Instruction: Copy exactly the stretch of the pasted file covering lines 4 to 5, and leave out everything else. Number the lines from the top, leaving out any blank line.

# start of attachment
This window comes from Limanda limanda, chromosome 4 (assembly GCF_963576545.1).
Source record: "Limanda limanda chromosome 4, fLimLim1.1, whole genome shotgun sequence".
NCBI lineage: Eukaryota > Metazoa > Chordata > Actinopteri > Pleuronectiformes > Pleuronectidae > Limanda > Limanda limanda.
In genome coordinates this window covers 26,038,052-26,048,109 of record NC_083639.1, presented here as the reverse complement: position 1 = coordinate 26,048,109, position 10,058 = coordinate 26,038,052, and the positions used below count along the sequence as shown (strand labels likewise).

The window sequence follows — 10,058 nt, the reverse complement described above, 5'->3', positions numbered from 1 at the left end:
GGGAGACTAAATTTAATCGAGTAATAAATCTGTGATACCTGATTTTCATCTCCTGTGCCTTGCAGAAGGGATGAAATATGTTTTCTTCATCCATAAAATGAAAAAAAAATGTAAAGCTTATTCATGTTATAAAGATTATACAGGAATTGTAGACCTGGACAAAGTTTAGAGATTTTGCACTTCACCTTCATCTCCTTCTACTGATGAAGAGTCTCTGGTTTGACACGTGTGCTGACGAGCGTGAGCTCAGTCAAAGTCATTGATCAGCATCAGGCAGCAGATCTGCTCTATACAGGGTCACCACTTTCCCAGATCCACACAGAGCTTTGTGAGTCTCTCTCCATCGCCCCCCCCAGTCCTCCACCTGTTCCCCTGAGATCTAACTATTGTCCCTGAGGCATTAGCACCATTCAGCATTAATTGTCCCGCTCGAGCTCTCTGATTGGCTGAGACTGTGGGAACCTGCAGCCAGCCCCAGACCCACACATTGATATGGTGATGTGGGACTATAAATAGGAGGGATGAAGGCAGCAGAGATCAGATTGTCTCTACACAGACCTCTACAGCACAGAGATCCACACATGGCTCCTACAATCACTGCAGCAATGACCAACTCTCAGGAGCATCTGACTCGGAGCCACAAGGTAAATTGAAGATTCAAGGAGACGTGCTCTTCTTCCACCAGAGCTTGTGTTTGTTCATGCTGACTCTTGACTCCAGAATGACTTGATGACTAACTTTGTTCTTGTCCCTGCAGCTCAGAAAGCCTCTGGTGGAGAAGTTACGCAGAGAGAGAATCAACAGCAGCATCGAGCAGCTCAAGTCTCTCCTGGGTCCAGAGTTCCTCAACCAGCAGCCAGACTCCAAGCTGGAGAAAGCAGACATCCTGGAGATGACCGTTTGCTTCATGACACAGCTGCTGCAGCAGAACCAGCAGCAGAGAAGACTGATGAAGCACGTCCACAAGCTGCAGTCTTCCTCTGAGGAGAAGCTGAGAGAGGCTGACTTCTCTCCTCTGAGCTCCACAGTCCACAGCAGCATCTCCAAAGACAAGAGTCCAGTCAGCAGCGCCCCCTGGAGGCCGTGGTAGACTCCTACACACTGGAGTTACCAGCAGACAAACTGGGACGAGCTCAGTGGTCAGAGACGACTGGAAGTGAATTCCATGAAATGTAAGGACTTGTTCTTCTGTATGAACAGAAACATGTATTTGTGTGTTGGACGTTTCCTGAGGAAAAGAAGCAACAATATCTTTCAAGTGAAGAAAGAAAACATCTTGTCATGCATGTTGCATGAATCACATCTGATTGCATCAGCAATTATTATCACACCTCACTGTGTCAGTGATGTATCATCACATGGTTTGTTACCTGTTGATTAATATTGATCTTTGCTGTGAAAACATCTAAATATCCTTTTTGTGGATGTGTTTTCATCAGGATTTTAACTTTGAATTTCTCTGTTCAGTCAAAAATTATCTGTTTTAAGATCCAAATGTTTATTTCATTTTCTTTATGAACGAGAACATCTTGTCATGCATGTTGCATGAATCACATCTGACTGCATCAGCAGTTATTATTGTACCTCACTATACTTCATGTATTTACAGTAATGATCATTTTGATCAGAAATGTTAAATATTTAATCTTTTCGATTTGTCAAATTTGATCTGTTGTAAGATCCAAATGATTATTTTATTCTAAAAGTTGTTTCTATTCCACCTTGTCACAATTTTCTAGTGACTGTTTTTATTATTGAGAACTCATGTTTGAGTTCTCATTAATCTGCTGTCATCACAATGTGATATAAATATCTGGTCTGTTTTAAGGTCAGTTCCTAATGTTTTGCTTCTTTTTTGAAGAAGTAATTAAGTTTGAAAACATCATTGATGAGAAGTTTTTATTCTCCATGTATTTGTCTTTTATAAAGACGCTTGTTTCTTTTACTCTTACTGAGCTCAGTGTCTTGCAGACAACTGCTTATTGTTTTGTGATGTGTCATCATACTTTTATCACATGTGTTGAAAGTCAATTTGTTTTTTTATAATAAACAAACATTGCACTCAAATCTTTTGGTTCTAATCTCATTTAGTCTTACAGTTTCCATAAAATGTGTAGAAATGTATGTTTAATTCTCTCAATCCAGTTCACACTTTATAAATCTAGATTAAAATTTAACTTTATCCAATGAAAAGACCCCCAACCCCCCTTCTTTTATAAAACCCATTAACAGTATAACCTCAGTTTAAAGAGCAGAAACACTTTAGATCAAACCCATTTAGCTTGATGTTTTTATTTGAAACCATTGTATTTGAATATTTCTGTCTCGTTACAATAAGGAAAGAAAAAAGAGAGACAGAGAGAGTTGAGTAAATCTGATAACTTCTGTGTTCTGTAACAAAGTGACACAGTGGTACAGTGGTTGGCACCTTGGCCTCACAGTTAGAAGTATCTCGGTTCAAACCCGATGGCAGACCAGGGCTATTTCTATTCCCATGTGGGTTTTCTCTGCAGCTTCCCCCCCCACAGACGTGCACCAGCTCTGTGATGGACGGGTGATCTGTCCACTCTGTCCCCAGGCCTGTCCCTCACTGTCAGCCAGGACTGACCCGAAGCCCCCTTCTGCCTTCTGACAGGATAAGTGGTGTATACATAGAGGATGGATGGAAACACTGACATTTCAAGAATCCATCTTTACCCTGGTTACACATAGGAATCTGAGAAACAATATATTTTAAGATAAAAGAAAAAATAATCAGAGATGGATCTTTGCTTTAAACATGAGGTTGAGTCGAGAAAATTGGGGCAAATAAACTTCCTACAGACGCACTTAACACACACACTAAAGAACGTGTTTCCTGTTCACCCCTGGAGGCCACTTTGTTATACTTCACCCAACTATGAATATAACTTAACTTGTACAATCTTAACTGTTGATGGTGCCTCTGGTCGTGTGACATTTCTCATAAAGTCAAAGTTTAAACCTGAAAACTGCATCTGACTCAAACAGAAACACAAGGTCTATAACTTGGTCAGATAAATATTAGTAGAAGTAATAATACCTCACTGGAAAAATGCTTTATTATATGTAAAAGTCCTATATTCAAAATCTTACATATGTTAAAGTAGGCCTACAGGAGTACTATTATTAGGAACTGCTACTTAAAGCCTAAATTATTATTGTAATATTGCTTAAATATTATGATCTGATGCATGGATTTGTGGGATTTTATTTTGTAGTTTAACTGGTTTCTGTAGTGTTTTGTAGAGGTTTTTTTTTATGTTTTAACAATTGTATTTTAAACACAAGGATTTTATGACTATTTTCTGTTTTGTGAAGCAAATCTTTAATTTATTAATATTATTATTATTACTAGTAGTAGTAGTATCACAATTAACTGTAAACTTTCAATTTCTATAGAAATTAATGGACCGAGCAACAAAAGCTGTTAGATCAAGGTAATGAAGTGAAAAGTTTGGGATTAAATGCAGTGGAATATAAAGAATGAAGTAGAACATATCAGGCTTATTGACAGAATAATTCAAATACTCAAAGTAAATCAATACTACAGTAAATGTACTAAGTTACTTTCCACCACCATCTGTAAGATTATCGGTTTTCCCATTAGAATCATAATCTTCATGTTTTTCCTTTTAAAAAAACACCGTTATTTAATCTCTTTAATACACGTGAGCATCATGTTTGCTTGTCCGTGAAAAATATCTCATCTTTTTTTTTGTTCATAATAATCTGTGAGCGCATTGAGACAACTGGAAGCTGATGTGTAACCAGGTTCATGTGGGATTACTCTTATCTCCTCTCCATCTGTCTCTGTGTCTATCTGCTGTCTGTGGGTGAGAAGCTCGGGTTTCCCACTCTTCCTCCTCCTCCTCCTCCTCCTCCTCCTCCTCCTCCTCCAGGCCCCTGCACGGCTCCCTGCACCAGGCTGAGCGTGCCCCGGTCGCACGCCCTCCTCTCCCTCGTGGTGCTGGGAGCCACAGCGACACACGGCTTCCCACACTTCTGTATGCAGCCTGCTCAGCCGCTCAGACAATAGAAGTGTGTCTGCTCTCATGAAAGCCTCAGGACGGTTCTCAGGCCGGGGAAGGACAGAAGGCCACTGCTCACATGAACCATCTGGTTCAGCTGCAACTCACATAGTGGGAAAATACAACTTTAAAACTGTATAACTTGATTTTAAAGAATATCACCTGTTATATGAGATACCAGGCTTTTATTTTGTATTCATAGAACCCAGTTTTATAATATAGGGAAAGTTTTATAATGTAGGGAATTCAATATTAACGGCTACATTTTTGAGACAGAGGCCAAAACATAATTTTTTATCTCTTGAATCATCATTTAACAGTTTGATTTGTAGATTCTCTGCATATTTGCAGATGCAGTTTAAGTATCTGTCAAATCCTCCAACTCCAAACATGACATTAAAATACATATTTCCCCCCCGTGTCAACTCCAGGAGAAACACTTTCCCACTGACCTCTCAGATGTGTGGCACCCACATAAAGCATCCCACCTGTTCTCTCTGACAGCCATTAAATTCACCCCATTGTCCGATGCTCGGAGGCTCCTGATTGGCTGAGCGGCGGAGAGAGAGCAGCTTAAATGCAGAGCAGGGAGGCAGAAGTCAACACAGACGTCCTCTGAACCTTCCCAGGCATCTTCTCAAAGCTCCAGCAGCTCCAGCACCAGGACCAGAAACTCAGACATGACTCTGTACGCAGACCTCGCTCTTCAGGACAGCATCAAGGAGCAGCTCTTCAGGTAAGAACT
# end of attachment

In genome coordinates this window covers 26,038,052-26,048,109 of record NC_083639.1, presented here as the reverse complement: position 1 = coordinate 26,048,109, position 10,058 = coordinate 26,038,052, and the positions used below count along the sequence as shown (strand labels likewise).

The window sequence follows — 10,058 nt, the reverse complement described above, 5'->3', positions numbered from 1 at the left end: